The recruits

The recruits

UF Health makes its first hires as part of UF Rising initiative

Big data number cruncher

William Hogan

William R. Hogan

While scientists and clinicians work each day on discoveries that could unlock treatments and cures for diseases, much stands in the way between their work and patients in clinics and hospitals. Often, that roadblock takes the form of the inability to crunch large amounts of data.

As part of UF’s effort to translate medical discoveries into tangible benefits for patients more quickly and effectively, William R. Hogan, M.S., M.D., has joined the College of Medicine’s department of health outcomes and policy and will serve as director of biomedical informatics at UF’s Clinical and Translational Science Institute. Hogan will lead the development of a medical informatics training program and support services for researchers who need assistance with managing and analyzing large medical data sets.

“Dr. Hogan brings invaluable expertise to the table. Biomedical informatics is critical for a wide range of clinical and population health issues,” said Betsy Shenkman, Ph.D., chair of the department of health outcomes and policy. “His vision for the future of biomedical informatics research and education is matched with his dedication to improving patient outcomes, which makes him a perfect fit for not only our department and the CTSI, but also UF as a whole.”

Hogan’s work will fall under the larger umbrella of the UF Informatics Institute, which was created to use the unprecedented amount of digital data being generated each day to solve some of the world’s pressing problems, such as designing the next generation of transportation, forecasting crop performance and predicting disease. — Elizabeth Hillaker Downs

New treatments for muscular diseases

H. Lee Sweeney, second from left

H. Lee Sweeney, second from left

As part of its goal to become a world leader in the development of therapies for muscular conditions and cancer, UF has hired a world-renowned expert on neuromuscular diseases and pioneer in muscular dystrophy research.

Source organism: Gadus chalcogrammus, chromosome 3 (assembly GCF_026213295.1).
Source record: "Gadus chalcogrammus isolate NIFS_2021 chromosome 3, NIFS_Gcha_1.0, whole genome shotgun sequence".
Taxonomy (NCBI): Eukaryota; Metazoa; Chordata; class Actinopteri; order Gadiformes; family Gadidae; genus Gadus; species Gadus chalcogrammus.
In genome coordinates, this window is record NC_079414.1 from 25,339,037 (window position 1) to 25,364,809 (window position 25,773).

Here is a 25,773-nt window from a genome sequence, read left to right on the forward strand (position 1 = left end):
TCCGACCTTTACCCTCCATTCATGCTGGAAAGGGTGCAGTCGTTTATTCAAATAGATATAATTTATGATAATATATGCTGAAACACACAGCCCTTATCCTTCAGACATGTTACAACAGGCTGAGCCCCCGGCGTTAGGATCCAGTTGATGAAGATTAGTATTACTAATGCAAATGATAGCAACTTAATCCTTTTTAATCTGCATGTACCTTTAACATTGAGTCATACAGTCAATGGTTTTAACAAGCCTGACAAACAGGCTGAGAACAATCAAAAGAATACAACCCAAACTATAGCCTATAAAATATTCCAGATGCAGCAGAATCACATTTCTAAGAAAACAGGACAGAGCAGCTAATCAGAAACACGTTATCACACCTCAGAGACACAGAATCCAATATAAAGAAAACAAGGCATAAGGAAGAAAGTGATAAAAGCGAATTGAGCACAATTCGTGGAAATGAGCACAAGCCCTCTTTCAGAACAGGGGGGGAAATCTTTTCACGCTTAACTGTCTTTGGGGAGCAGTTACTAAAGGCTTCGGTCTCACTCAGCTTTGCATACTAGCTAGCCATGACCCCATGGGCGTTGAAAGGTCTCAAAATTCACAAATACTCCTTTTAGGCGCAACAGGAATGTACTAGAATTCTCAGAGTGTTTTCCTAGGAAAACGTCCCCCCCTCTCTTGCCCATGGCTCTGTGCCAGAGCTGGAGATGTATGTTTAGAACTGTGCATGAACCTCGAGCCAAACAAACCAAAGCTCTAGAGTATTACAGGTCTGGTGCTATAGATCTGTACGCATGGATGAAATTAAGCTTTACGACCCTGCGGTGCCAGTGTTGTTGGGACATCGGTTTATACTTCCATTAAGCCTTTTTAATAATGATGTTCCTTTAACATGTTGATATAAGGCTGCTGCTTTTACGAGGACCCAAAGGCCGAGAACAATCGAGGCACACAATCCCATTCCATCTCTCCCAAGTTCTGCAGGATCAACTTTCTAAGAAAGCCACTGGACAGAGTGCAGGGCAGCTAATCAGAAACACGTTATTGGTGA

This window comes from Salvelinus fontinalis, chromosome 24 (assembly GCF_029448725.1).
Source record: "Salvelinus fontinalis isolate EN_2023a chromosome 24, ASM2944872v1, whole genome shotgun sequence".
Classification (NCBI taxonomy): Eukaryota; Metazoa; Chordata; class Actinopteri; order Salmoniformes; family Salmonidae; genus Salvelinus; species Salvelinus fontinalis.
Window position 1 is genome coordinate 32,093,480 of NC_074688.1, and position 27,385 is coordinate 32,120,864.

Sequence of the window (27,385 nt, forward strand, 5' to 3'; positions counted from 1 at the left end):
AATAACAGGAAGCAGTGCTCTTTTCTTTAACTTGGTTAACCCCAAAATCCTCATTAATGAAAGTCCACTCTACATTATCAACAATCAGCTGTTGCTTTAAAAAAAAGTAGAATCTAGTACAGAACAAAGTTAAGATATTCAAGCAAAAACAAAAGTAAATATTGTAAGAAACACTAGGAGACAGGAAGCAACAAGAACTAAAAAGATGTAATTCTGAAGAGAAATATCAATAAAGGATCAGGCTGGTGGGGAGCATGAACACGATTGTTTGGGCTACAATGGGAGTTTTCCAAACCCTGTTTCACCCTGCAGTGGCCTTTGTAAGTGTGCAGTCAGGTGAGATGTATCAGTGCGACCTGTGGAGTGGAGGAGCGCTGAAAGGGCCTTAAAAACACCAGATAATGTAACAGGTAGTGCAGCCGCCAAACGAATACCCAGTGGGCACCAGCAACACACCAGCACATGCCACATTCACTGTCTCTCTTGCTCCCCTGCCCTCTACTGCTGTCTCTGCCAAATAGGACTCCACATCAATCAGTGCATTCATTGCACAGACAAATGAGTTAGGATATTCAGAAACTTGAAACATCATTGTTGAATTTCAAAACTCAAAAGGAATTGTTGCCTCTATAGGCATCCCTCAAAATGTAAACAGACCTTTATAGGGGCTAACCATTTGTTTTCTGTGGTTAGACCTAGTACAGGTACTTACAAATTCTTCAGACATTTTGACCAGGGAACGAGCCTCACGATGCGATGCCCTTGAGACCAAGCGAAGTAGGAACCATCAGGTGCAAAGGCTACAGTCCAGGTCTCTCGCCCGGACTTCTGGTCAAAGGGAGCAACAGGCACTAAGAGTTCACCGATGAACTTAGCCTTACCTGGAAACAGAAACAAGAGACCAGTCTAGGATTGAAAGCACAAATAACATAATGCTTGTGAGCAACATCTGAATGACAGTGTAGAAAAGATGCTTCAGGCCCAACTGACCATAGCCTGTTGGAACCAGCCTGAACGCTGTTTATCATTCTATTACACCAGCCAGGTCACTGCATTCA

H. Lee Sweeney, Ph.D., the William Maul Measey professor of physiology at the University of Pennsylvania and director of the Penn Center for Orphan Disease Research and Therapy, will join UF full time on July 1, 2015 as The Thomas H. Maren, M.D., eminent scholar chair in pharmacology and therapeutics in the UF College of Medicine.

In addition to serving as a leading scholar, Sweeney will develop an institute specifically devoted to the study of muscles, pulling together resources and expertise already housed at UF.

Together with his colleagues, Sweeney developed the first drug approved in Europe for the treatment of Duchenne muscular dystrophy. The most common form of muscular dystrophy in children, Duchenne muscular dystrophy results in muscle deterioration and ultimately death in those born with it. This discovery earned Sweeney the Hamdan Award for Medical Research Excellence.

“Lee is studying muscular dystrophy at its most basic level and is truly committed to making strong headway toward therapeutic approaches,” said Jeffrey Martens, Ph.D., chair of the College of Medicine department of pharmacology and therapeutics. “He is approaching the treatment of muscular dystrophy in any and every way he can. I am really convinced he is going to move treatment of this disease forward in a significant way.”

In addition, some of the scientific concepts derived from his research on muscles relate to cancer cells, and Sweeney plans to use this knowledge to develop new techniques to fight cancer cells as well.

“Much of my most basic research focuses on myosin motors that move cargoes inside of cells and move the muscles of the body,” Sweeney said. “Cancer cells depend on these myosin motors to grow rapidly and move. I am now applying my knowledge of how these myosin motors work to cripple cancer cells.” — April Frawley